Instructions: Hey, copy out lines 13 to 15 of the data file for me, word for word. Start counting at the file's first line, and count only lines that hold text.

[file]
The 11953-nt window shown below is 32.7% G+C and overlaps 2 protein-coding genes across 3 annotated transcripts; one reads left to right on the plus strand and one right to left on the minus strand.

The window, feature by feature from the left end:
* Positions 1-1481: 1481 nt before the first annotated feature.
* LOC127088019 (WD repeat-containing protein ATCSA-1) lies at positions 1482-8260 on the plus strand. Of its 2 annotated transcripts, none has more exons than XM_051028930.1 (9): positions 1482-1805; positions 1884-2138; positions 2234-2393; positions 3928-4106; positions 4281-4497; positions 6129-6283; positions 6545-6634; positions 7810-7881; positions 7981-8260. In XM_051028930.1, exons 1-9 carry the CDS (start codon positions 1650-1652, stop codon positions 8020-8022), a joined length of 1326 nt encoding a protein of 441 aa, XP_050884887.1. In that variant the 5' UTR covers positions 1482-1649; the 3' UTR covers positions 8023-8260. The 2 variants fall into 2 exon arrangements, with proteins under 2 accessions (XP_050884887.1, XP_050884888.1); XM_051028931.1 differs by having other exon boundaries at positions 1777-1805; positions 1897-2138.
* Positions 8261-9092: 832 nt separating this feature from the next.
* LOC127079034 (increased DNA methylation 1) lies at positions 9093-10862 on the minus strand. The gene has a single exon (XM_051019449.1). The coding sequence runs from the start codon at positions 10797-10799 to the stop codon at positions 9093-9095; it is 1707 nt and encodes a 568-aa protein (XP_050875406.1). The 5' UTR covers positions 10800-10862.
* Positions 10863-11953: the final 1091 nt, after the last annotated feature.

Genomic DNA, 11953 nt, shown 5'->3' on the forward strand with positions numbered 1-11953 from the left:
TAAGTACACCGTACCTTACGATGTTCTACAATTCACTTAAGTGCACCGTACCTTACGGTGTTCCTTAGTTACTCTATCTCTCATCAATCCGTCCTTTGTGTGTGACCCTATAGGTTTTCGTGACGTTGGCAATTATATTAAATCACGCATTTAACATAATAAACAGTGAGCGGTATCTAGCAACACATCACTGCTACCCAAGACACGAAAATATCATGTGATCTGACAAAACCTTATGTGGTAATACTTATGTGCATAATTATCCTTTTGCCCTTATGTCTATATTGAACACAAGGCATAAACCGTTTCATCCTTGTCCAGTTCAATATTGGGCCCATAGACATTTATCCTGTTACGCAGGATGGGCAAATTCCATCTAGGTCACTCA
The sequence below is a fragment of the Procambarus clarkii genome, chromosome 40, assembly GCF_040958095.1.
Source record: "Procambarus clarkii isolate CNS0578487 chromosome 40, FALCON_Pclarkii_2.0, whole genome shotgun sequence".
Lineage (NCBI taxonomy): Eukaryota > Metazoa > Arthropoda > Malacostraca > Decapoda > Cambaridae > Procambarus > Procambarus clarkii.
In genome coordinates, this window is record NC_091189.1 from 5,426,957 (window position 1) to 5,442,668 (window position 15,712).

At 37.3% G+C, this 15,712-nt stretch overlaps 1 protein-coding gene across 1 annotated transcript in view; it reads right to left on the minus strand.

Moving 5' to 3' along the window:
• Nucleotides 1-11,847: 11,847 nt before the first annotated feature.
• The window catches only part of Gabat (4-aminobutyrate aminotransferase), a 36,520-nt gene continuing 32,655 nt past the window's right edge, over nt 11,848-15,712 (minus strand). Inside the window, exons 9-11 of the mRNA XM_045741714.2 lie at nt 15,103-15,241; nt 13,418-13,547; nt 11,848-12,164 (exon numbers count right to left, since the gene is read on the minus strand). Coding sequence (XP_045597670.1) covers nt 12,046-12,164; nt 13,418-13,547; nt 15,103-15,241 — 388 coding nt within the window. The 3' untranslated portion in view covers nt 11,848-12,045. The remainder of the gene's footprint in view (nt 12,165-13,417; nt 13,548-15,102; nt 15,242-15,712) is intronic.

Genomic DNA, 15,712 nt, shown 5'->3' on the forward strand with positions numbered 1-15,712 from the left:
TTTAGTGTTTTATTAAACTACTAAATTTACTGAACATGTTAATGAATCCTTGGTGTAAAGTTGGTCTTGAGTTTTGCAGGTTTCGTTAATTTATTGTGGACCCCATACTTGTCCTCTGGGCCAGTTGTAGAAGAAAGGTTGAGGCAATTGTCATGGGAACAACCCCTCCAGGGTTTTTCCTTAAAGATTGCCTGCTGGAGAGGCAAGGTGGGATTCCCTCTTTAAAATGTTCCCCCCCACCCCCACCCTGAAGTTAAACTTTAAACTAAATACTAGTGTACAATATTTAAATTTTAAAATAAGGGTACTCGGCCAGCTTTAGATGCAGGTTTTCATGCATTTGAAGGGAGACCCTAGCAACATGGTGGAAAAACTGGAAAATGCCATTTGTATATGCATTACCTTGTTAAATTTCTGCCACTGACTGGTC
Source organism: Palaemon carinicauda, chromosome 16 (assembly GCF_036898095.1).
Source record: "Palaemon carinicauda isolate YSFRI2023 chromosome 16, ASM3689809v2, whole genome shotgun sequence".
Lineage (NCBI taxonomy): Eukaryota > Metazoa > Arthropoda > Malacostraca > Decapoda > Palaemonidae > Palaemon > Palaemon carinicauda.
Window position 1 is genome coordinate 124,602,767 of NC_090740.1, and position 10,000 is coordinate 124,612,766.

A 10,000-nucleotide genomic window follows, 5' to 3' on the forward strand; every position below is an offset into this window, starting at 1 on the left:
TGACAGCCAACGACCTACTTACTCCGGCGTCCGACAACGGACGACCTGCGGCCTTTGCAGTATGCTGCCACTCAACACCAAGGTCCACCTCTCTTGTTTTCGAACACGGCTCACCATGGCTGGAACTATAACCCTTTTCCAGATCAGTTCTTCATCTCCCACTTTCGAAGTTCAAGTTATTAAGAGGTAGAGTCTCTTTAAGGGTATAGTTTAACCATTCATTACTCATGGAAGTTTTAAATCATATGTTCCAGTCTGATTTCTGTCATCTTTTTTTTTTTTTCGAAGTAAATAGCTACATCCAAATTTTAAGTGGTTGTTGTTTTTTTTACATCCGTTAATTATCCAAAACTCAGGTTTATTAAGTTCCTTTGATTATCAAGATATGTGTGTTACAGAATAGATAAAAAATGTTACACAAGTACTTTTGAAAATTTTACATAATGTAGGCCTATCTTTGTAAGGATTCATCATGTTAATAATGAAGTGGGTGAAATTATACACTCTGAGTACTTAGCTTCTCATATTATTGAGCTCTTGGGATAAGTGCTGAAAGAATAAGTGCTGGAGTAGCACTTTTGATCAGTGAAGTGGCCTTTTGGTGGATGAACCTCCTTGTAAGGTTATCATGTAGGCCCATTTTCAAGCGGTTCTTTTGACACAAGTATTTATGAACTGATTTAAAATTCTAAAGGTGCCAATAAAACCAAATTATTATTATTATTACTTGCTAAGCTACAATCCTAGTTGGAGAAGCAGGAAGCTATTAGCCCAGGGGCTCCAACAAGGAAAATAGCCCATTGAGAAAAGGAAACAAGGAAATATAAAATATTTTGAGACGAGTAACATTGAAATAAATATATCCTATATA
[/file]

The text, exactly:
In genome coordinates, this window is record NC_091189.1 from 5,426,957 (window position 1) to 5,442,668 (window position 15,712).

At 37.3% G+C, this 15,712-nt stretch overlaps 1 protein-coding gene across 1 annotated transcript in view; it reads right to left on the minus strand.

Moving 5' to 3' along the window: